SCOTS law still has its fair share of odd features – but for international lawyers, nothing is stranger than the fact we have three verdicts in criminal cases. Visiting professors frown and want historical explanations. Exchange students look baffled as the colourful eccentricity of our old and occasionally craggy legal system is explained to them.

But the “not proven” verdict’s long service as a ­winning pub quiz answer, source of ­disagreement between lawyers and bafflement for ­international visitors, is finally coming to an end.

The subject of debate for centuries, Holyrood’s Criminal Justice Committee concluded last week that Sir Walter Scott’s “bastard verdict” has finally “had its day and should be abolished”. The influential committee of MSPs reported on the Victims, Witnesses and Criminal ­Justice Reform Bill on Good Friday.

The bill includes more and less controversial elements.

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The Scottish Government want to create a victim’s commissioner for Scotland, to write the principle of trauma-informed justice into the law, to create a new specialist sexual offences court, and give complainers in sexual offence cases an automatic right to anonymity and access to independent legal representation when defence or prosecution lawyers want to ask questions about their private lives and medical and sexual history.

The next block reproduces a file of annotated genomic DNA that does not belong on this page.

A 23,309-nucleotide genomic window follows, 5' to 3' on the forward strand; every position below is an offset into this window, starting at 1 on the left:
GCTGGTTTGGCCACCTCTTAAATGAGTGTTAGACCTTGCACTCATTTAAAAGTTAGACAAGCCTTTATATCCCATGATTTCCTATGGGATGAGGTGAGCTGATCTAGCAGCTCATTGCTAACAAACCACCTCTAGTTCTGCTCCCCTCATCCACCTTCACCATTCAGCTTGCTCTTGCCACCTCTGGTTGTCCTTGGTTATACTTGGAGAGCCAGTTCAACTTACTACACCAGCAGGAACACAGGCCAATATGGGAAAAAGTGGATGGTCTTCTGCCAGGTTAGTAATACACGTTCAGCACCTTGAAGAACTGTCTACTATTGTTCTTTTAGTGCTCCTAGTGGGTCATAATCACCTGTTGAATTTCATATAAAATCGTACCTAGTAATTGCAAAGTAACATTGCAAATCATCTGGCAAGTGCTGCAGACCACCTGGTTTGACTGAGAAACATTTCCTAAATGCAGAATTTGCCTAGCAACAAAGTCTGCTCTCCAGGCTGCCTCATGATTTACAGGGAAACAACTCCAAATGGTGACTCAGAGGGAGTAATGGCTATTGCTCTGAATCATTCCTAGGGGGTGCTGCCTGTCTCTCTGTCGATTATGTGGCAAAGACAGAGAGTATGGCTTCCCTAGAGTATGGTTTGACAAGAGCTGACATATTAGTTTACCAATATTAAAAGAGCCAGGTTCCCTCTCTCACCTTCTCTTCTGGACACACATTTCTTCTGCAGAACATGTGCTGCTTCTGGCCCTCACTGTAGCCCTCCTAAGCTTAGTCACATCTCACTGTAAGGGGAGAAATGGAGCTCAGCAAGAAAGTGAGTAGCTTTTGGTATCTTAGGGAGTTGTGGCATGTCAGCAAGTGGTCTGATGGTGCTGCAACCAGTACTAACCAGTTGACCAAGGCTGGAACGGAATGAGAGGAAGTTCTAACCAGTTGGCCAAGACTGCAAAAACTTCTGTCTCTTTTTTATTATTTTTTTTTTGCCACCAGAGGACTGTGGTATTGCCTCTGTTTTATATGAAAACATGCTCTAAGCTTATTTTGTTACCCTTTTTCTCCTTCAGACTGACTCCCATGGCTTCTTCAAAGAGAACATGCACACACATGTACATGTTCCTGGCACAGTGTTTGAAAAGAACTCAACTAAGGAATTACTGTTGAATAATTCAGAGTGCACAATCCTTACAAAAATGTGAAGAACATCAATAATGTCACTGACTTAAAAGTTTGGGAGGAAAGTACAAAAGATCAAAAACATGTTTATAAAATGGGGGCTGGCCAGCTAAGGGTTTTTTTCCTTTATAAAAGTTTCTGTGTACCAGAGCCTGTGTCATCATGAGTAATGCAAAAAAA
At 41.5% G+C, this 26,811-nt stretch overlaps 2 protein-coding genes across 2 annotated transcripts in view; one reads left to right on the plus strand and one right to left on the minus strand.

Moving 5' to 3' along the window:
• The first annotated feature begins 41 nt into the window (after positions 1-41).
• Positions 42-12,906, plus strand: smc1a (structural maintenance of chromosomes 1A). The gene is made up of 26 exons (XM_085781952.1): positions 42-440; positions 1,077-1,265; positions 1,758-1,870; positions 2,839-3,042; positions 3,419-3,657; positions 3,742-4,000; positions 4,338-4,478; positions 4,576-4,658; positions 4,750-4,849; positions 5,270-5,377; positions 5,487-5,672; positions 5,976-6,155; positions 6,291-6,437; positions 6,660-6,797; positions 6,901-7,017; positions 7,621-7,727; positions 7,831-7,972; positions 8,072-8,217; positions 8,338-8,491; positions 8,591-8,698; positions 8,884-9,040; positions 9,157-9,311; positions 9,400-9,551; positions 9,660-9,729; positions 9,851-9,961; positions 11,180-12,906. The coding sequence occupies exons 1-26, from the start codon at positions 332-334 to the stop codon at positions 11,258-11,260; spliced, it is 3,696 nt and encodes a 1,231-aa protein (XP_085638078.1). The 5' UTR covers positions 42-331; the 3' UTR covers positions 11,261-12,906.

Much of the critical attention has – ­rightly – focused on the controversial ­proposal to pilot judge-only trials for some serious ­sexual offences, but proposals were also floated to change the number of jurors deciding cases, and introduce a new ­qualified majority for them to reach a ­verdict.

The writing has been on the wall for “not proven” since the last Holyrood ­election. The Scottish Conservatives pledged to scrap the third verdict in their 2021 ­manifesto. Survivors of ­sexual violence have also been instrumental, launching the End Not Proven campaign, arguing that is wrongly treated as a “compromise” ­between guilt and innocence, and is a cold comfort for complainers at the end of a criminal case.

Support for this “unique and ­historic” quirk has dwindled to a hard core of ­legal ­nationalists defending tradition for ­tradition’s sake – and some rather half-hearted arguments that giving jurors a second way to acquit someone accused of crime represents a safeguard not ­extended to defendants in the rest of the world. ­

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Others point out the fact that the ­language of “proven” and “not proven” seem to fit better what we ask juries to do – decide whether the prosecution has proven its case beyond a reasonable doubt.